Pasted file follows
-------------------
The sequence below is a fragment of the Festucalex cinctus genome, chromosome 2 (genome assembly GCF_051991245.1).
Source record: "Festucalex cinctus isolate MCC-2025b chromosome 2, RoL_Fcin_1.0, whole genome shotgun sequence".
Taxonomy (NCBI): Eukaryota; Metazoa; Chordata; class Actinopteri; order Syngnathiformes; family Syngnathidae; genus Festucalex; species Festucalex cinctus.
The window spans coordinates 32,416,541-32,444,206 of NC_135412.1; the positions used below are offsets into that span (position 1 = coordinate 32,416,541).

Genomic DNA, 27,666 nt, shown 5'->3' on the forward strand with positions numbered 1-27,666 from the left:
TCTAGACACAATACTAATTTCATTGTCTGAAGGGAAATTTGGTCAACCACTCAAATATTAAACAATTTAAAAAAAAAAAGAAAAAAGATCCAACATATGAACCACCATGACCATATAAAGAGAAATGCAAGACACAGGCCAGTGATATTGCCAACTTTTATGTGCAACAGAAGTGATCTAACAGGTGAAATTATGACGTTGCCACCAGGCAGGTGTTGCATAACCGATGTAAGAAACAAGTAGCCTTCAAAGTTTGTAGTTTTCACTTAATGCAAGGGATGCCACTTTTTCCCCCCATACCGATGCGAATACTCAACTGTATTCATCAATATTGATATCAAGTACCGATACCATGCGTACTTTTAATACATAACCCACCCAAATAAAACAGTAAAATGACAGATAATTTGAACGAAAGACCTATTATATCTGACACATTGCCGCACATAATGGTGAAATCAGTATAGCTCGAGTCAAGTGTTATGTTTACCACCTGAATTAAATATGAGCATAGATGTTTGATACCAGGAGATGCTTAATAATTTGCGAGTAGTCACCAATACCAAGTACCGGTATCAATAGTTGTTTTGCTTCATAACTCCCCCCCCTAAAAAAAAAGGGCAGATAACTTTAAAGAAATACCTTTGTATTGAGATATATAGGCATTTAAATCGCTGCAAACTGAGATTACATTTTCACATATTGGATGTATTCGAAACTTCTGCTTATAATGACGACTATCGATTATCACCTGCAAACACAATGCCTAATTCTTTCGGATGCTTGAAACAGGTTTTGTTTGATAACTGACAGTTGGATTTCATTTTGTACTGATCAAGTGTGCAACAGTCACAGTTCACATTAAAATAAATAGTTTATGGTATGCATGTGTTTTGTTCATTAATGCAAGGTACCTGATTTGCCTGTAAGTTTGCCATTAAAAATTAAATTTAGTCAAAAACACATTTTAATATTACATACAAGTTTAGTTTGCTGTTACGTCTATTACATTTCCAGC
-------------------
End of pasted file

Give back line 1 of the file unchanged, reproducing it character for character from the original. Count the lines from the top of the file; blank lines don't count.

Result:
The sequence below is a fragment of the Festucalex cinctus genome, chromosome 2 (genome assembly GCF_051991245.1).